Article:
Concept Mapping with CmapTools: Concept mapping is a technique that is effective for engaging students in active and meaningful learning. It is also commonly used in the (re)design of curricula. In addition to exploring the range of applications for concept mapping in teaching and learning, participants in this session will create their own map using the freely available software, CmapTools.

Educational Technologies : MyCourses & Beyond: This session aims to examine how technology can enhance teaching and learning experiences at the university level. The facilitators for this session will review how myCourses and other educational technologies can foster collaboration, assist in grading and providing feedback, facilitate communication, and more. By the end of the session, graduate students will grasp the various ways in which learning management systems (e.g., myCourses) and other technology platforms can help them in their teaching practice.

Improvisation & Fun: From Old School Teaching to Co-creating Knowledge: This workshop will feature activities that can be added to any classroom at any level to make them more fun and interactive, creating learning experiences that are memorable! If you wish to add some fun to your teaching sessions which integrates co-creating knowledge, this workshop is the one for you. Participants will be invited to take part in various improv games and encouraged to reach beyond their comfort zone to discover more about themselves, human dynamics, and communications.


What have Learning to Teach Day participants say about the conference?

"All of the speakers were knowledgeable and passionate about the topics they spoke about and it was clear that they put a lot of thought into the content of their presentations and what messages they wanted to convey."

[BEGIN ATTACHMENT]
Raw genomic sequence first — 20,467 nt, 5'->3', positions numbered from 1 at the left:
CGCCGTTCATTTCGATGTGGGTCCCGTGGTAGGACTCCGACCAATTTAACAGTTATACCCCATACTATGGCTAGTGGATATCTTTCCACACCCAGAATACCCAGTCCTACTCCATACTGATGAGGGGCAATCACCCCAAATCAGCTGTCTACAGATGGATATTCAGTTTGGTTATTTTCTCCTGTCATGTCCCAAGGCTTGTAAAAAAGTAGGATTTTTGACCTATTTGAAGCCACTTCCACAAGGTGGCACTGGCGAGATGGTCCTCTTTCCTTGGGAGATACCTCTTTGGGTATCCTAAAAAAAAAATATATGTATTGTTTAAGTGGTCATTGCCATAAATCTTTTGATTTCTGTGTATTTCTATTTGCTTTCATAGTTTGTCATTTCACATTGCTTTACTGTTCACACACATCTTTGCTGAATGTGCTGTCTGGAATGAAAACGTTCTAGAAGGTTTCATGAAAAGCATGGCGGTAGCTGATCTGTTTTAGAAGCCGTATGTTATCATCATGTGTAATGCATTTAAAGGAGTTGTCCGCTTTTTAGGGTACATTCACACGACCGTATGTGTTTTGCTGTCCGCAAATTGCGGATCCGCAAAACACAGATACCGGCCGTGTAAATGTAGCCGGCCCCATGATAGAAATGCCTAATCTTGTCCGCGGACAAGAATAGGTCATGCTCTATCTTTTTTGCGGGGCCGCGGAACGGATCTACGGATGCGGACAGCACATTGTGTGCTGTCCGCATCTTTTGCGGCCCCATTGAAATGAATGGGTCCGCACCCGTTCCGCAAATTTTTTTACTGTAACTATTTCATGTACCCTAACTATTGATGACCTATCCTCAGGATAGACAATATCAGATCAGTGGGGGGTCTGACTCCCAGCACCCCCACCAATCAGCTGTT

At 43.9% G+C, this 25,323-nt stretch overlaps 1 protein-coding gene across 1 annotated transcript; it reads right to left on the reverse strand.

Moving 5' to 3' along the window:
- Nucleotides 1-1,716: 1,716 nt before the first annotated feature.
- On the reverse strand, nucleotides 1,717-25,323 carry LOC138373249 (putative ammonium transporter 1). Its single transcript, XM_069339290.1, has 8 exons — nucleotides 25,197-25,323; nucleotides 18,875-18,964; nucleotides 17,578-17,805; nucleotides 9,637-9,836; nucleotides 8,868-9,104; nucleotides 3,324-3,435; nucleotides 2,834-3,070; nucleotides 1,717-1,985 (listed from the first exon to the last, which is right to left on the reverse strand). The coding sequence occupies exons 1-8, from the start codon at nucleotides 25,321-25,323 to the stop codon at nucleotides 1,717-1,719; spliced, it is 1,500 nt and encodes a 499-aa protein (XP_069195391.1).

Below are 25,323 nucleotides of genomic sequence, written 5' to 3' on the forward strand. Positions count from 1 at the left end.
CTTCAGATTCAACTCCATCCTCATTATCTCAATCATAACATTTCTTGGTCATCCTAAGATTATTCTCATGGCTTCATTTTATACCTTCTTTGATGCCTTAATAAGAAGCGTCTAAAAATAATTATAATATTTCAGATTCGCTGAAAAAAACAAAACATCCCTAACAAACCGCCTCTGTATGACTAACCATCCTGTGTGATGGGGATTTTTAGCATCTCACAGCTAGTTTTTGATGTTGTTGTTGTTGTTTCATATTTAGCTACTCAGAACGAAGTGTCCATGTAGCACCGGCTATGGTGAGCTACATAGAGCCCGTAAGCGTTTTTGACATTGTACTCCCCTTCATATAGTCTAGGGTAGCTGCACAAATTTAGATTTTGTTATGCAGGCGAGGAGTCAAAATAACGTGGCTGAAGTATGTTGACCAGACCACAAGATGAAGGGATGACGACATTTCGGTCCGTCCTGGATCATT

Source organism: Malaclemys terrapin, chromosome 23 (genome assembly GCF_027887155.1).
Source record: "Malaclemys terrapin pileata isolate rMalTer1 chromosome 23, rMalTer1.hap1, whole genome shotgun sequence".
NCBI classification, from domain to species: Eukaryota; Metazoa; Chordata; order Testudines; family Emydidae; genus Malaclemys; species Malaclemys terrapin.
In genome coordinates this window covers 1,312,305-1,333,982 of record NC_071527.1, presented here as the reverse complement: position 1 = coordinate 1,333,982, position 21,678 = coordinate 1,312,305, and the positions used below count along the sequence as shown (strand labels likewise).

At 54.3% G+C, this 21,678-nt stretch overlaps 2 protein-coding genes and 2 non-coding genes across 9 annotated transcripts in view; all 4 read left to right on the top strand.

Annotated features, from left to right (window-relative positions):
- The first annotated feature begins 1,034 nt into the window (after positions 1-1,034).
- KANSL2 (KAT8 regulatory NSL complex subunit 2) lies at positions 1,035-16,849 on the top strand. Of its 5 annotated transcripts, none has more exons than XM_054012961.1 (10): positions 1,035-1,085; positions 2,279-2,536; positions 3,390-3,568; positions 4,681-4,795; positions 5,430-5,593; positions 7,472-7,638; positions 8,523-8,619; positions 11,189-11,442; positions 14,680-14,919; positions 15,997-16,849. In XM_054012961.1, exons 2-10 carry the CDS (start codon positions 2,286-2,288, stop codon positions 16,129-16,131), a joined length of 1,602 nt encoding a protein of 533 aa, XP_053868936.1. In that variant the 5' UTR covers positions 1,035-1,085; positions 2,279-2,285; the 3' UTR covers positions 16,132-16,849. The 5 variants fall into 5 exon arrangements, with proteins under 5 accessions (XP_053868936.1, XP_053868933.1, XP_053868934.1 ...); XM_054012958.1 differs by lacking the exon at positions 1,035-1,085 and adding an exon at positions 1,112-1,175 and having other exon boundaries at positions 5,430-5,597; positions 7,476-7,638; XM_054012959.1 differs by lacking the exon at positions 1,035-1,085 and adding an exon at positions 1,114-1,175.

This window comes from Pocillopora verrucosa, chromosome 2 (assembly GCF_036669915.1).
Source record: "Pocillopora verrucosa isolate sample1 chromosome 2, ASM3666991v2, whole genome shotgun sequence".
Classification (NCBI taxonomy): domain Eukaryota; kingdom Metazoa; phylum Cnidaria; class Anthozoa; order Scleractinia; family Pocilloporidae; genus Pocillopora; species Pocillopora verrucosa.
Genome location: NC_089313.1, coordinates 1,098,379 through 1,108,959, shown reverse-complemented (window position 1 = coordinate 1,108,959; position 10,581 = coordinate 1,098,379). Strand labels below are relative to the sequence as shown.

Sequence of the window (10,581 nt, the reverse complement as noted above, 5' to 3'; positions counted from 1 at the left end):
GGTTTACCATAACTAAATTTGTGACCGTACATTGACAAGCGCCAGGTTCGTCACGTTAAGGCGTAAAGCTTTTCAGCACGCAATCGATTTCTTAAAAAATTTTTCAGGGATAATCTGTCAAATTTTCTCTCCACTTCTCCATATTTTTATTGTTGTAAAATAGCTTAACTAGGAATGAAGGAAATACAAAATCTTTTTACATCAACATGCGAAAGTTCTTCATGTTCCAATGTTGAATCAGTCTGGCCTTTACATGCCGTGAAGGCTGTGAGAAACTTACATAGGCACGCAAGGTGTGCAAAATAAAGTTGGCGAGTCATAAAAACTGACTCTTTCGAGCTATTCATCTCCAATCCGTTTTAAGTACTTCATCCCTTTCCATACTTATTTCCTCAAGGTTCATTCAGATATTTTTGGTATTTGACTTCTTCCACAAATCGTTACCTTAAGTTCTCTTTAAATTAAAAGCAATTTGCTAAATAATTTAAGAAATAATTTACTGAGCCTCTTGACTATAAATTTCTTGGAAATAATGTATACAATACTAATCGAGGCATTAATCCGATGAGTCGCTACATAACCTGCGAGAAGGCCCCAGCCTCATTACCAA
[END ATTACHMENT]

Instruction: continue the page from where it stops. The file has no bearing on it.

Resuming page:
"Teaching is learning. Be confindent with what you are saying. Ask questions!"

"Different strategies to motivate students, to keep them engaged in the process of learning and to determine how they can take more responsibility over their learning and their academic success." 

"Presenters sharing their personal experience on overcoming difficulties associated with teaching"

"The importance of having a strategy to teach and of developing a constructive relationship with students that can be rewarding for both sides."

Something has to be said about Learning To Teach Grad Life blogger shares her experience after attending the day-long workshop Learning to Teach, hosted by McGill Teaching and Learning Services (TLS)


November 10, 2018

Accessibility in the Classroom [PDF]

Engaging Students Using Active Learning Strategies [PDF]

Building Community in the Classroom [PDF] 

Classroom Management in the University Context [PDF]

Designing a Student-Centered Course Outline [PDF] 

Giving Effective Face-to-Face Feedback [PDF]  

Grading in the Humanities and Social Sciences [PDF] 

Grading (and Feedback) in the Sciences [PDF] 

Improvisation & Fun: From Old School Teaching toCo-Creating Knowledge [PDF]

Teaching in One’s Second or Other Language [PDF]  


Learn to Teach Video Series

Matt Dobbs: What we teach in the classroom 

Matt Dobbs: Peer Evaluation through Video  

Matt Dobbs: Mentoring 

Matt Dobbs: Learning How to Learn 

Karl Moore: Different Approaches to Learning 

Karl Moore: Death of Classroom Hierarchy 

Karl Moore: Adapting to your Audience 

Karl Moore: Introverts and Leadership Part 1 

Karl Moore: Introverts and Leadership part 2 

Karl Moore: 5 ways of showing appreciation to people you work with Part 1 

Karl Moore: 5 ways of showing appreciation to people you work with Part 2 




Did you know that as a McGill student, your participation in many activities, such as training workshops and volunteering are tracked on your Co-Curricular Record (CCR)? Having your co-curricular activities listed in one document can help you revise your CV or cover letter, prepare for interviews, or explore career options. Learn how to access and leverage this important document through myInvolvement, and make your training count!


McGill University is located on land which has long served as a site of meeting and exchange amongst Indigenous peoples, including the Haudenosaunee and Anishinabeg nations. McGill honours, recognizes and respects these nations as the traditional stewards of the lands and waters on which we meet today.